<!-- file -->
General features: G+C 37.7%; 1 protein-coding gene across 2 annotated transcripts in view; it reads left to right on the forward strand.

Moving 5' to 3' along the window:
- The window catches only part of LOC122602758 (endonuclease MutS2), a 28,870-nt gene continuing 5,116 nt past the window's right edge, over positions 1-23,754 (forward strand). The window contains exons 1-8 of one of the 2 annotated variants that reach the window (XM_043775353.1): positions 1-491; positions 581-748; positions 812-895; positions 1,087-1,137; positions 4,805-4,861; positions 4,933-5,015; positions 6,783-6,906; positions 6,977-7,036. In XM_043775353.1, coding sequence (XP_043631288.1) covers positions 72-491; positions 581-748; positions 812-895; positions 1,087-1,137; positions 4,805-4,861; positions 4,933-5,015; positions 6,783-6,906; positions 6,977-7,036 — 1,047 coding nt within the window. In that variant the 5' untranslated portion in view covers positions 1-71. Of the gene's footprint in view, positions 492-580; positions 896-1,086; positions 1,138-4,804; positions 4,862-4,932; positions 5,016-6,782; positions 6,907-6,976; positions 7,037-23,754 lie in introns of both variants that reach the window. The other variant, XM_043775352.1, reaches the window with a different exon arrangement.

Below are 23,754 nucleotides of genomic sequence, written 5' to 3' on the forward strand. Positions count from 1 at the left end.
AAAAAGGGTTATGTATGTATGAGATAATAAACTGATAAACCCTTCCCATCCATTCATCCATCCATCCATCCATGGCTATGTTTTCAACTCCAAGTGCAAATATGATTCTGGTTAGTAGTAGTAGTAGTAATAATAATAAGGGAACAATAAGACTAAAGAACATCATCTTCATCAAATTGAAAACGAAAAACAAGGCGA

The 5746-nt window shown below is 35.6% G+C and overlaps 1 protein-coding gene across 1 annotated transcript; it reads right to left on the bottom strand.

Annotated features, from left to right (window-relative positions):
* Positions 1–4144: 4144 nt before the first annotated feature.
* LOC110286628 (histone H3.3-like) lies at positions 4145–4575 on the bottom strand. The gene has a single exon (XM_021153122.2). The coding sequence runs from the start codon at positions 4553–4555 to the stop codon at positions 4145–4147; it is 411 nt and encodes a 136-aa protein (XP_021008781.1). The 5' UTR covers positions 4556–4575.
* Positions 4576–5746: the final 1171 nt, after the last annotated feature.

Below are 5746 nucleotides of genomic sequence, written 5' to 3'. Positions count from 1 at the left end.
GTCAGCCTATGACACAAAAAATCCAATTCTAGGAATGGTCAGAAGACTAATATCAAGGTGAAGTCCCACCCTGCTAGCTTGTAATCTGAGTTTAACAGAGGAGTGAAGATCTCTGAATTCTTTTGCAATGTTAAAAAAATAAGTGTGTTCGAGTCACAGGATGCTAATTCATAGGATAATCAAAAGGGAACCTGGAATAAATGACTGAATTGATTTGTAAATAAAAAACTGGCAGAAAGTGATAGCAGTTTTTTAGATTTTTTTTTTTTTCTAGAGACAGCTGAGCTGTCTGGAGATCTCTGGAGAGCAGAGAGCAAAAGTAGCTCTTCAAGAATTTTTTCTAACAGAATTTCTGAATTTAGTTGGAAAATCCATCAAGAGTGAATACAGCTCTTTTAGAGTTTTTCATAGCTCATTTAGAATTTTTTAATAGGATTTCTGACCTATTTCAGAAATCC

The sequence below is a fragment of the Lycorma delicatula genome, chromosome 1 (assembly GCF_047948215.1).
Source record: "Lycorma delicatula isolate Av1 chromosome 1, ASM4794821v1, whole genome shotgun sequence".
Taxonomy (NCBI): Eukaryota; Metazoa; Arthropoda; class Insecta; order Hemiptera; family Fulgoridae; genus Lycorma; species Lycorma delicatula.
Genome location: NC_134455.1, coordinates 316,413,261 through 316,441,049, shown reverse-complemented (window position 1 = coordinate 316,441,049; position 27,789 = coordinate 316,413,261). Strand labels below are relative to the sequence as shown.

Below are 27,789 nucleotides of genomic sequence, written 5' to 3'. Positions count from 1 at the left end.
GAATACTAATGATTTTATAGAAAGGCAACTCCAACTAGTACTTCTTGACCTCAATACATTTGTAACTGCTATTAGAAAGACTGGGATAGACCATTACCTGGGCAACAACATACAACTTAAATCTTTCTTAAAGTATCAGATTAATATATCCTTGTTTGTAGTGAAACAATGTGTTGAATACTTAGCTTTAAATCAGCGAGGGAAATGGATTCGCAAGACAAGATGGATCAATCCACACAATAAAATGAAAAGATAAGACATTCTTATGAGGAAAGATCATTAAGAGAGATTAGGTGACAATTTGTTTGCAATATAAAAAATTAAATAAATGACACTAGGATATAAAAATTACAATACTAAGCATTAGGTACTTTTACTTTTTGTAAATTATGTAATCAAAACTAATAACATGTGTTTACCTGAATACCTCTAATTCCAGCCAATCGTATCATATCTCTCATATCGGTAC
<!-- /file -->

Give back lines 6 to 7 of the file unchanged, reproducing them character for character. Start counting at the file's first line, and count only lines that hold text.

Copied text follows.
The 5746-nt window shown below is 35.6% G+C and overlaps 1 protein-coding gene across 1 annotated transcript; it reads right to left on the bottom strand.

Annotated features, from left to right (window-relative positions):